Importing data from Excel is a straightforward task using the standard Office tools, but I want to process the information before storing it in my database.
One way you can import data from Excel is to use ADO and treat the Excel workbook as a database. Within the workbook, each worksheet is a table, and the first row can contain the field names. Data types are a little tricky, but, realistically, your VBA program can treat the data as strings. Excel will recognize the data according to its usual rules. Values that contain valid numbers will be treated as numbers, and the same goes for valid dates. All other values will be treated as strings.
The key to the import process is the ADO connection string. The following connection string uses the workbook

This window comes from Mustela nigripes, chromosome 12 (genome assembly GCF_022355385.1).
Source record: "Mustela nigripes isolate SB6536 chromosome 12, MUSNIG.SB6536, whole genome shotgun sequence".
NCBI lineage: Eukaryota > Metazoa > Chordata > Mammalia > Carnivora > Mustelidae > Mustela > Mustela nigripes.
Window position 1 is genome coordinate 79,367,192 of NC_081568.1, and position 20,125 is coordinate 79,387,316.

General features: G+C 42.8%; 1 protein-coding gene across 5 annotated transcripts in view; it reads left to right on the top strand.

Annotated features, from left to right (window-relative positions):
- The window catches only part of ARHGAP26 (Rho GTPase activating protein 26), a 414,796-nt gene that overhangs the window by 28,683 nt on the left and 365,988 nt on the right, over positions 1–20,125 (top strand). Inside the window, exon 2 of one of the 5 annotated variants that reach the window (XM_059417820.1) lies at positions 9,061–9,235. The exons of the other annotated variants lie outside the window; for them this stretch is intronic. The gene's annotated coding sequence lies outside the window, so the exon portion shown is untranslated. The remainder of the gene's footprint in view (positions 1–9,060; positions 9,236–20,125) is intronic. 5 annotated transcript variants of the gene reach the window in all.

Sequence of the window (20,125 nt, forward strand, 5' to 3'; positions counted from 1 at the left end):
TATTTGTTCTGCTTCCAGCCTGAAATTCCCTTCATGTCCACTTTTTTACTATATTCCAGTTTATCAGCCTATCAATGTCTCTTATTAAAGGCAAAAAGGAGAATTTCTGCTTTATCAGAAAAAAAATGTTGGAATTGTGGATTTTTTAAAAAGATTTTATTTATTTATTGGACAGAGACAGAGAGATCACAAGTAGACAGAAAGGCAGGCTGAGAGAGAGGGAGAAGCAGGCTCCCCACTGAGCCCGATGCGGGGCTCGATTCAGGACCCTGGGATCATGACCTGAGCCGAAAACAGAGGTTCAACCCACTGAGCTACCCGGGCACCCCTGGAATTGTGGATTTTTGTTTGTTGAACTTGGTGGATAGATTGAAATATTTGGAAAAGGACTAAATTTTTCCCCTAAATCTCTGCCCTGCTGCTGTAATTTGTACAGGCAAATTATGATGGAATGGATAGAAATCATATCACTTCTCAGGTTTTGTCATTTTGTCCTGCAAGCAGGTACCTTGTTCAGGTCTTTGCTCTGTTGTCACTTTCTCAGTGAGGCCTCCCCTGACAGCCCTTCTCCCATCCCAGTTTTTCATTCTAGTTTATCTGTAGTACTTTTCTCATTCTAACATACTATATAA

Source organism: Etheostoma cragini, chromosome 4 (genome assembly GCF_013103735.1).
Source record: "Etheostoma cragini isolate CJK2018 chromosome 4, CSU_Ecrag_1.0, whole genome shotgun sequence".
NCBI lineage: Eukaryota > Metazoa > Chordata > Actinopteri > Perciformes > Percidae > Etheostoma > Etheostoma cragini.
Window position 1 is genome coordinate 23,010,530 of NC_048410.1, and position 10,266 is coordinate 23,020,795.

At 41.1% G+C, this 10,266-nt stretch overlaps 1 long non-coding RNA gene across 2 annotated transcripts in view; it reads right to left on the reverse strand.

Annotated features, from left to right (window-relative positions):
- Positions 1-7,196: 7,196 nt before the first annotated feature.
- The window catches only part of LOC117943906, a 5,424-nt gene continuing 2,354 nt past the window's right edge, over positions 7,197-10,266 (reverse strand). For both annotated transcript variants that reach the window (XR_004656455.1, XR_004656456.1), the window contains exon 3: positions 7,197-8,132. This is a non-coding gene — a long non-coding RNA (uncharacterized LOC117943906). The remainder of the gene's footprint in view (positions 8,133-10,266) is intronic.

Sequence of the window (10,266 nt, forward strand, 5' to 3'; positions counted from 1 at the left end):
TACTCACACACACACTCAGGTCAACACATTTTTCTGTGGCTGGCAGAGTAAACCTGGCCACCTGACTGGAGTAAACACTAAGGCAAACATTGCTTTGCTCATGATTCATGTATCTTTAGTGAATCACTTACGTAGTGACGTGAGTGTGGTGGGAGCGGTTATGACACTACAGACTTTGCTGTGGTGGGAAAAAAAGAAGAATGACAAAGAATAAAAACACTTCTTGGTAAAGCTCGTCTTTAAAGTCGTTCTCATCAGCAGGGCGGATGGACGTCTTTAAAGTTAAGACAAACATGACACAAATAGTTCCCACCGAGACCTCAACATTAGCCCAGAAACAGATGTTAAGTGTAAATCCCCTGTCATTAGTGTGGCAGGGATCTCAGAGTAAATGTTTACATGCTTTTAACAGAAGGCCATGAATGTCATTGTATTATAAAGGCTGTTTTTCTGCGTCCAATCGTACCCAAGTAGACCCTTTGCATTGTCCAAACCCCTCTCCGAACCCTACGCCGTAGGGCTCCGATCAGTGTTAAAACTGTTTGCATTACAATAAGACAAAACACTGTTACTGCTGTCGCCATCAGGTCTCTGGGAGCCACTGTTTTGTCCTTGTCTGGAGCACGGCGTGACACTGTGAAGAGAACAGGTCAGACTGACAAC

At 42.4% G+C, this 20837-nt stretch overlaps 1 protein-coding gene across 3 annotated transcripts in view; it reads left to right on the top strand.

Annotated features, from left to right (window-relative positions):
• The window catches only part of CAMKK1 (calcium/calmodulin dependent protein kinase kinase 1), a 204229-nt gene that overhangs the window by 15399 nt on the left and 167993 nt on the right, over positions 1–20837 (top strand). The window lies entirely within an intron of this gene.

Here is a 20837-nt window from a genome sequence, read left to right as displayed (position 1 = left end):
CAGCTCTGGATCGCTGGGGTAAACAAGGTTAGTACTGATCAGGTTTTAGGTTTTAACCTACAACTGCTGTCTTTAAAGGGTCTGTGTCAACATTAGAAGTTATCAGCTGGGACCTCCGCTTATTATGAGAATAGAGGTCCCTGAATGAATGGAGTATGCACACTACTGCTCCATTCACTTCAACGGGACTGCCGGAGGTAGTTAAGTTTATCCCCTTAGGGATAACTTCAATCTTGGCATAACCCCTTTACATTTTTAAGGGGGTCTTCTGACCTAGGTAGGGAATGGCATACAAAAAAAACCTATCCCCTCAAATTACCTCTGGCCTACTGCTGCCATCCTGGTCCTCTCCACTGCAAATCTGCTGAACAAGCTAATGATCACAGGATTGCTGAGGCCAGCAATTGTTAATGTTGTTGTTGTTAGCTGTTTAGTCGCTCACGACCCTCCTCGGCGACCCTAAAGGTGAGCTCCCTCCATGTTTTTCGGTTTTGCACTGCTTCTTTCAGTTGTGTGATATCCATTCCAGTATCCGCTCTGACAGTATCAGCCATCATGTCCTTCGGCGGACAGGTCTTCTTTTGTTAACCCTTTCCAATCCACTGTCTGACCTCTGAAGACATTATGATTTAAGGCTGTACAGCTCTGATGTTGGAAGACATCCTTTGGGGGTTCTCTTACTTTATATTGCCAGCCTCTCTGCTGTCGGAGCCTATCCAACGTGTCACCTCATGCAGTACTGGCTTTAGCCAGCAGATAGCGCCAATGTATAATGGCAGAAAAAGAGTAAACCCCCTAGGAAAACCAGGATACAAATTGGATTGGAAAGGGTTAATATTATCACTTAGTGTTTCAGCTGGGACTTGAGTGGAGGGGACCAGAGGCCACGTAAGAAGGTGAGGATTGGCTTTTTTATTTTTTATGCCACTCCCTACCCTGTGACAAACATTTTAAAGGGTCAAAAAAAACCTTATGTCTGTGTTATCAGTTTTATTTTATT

C:\AccessData\Chapter7-18.xls. Setting the
HDR field to
Yes indicates that the first row of the worksheet contains the column headings. Setting the
IMEX field to
1 specifies that values in columns containing a mixture of text and numbers should be treated as text:
InTable.ActiveConnection = "Provider=Microsoft.Jet.OLEDB.4.0;" & _ "Data Source=C:\AccessData\Chapter7-18.xls;" & _ "Extended Properties=""Excel 8.0;HDR=Yes;IMEX=1"""
While this connection string grants you access to the workbook, you have to address the individual worksheets by their names, as you would if they were tables. However, you need to format the names properly in order for the database driver to locate the right worksheets. ...